Wednesday, July 21, 2004

Expect big things from the Bowles campaign blog -- one of the key people working on Bowles' Internet strategy is Matthew Gross, late of the Dean campaign, one of the true visionaries of Web politics.

4:00:27 PM    comment []

Erskine Bowles has launched a campaign weblog to support his run for the US Senate seat currently held by John Edwards.

You can see Bowles in Greensboro tonight, as his bus tour pulls up to the Tate Street Coffee House at 6 PM.

11:48:33 AM    comment []

An email from a New Yorker media relations person, in response to my request for an interview with Seymour Hersh: "Mr. Hersh does not conduct interviews unless he has a piece on the newsstands, at which time he will only discuss the contents of that specific piece.  At this time, I do not know when his next piece for us will appear."

11:38:13 AM    comment []

With Microsoft set to spend $75 billion to enrich its shareholders, I dusted off a column from 1999 in which I dusted off an interview with Bill Gates from 1986 about the origins of his great fortune...

by Edward Cone
News & Record
April 1, 1999

To: Bill Gates
Re: Congrats on your first $ 100 billion!
To think I knew you when.

Well, maybe ''knew you'' is overstating things, but we did have a very nice telephone conversation almost 13 years ago, on April 24, 1986, to be exact, when I interviewed you for your inaugural appearance on the Forbes magazine list of the wealthiest people in America.

I just came across my notes from that phone call, and I thought it would be nice to do a little catching up, especially since this week finds you arriving at such a major milestone. Lost in the hoopla of the Dow closing above 10,000 earlier this week was another big number: $100 billion. When Microsoft stock hit $90 on Monday, you became the first American ever to sport a 12-figure net worth.

Your stock and other assets, as valued by Forbes 400 editor Peter Newcomb, add up to more than the combined GDP of Ecuador, Bolivia and Paraguay.

Yes, a lot has changed for us both since our last conversation, Bill. Shortly thereafter I got a fat raise to $21,000 per year, and you became the richest man in the world. At the time, though, your net worth was just $350 million. $350 million! There was one recent year when your stock went up by that amount every week.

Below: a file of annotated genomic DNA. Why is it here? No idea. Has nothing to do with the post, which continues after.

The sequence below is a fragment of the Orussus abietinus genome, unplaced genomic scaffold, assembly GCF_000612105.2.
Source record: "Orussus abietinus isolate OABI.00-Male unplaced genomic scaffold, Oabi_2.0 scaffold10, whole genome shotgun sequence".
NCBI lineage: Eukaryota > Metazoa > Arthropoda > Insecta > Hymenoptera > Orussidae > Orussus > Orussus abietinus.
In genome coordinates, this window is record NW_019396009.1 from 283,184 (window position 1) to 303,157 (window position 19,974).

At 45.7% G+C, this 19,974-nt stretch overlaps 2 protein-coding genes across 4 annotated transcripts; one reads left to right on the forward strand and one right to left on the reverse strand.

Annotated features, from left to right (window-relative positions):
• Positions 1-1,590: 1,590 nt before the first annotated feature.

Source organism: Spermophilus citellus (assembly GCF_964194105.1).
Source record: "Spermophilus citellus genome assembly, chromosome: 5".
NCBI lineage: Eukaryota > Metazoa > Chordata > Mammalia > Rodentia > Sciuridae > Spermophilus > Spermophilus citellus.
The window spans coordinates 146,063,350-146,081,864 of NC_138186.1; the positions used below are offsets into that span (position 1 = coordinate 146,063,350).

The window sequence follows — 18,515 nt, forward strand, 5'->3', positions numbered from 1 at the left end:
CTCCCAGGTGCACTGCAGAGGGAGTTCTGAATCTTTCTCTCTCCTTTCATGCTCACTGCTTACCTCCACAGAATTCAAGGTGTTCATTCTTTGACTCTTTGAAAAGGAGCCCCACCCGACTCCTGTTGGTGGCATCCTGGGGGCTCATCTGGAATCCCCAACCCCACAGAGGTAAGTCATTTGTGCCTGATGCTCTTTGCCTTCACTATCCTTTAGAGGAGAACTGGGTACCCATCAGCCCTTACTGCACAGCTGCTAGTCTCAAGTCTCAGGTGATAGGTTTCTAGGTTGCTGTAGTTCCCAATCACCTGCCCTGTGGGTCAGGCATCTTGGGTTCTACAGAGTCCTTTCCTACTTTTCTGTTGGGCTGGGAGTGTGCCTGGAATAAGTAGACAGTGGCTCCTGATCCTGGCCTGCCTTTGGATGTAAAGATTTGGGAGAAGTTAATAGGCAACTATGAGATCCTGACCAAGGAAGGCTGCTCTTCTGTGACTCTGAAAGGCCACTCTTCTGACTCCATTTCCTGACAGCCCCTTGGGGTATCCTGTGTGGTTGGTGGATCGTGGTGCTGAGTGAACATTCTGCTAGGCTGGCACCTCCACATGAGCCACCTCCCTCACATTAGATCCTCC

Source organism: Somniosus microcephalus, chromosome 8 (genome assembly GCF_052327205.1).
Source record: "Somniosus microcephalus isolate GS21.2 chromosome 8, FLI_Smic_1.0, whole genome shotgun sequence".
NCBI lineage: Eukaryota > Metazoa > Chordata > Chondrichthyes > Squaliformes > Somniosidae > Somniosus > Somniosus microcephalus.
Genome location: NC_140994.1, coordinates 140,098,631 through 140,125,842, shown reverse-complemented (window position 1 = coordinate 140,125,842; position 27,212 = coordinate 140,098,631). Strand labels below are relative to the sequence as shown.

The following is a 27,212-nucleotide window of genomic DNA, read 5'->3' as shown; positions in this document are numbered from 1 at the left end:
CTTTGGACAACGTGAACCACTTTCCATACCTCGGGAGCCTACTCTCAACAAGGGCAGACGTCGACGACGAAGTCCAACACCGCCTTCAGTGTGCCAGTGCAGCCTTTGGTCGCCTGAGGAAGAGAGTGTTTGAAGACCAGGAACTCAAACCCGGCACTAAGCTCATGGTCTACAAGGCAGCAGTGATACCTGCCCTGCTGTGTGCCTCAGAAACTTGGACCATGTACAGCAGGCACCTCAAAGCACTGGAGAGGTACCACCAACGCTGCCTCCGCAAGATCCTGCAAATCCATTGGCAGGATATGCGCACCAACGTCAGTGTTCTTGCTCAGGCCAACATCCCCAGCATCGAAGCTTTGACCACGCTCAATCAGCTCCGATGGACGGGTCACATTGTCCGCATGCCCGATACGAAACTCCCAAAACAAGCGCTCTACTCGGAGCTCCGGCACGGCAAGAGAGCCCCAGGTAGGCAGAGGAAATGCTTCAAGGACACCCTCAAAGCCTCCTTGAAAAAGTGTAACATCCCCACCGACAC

But we didn't know that was going to happen then. In fact, we were a little nervous about you. Microsoft had just recently come public (''he's only been only been filthy rich since Feb.,'' say my notes) and we wondered if your stock would hold up long enough to put you on the list. ''He will go on unless Microsoft dips below $15,'' I wrote.

Guess we didn't have to worry about that one, huh?

Adjusted for splits, those 1986 shares are trading at about $2,160 each. The computer business has changed a lot since then, too. For one thing, a 23-year-old reporter could just pick up the phone and get Bill Gates on the line (you were all of 30.) Netscape and AOL were years in the future and when people talked about monopolies they still thought of IBM, which along with Apple was the only computer company most folks had heard of.

Crazy as it sounds now, it seemed relevant to ask if you were planning to expand into hardware. Old paradigm, don't you know. You explained that you'd given it a lot of thought but decided that software was the ticket, saying, ''This is what I've decided will be the best way to make my contribution.'' You certainly played the right hunch on that one, Bill. Wouldn't want to trade your shares, er, your contribution with Steve Jobs.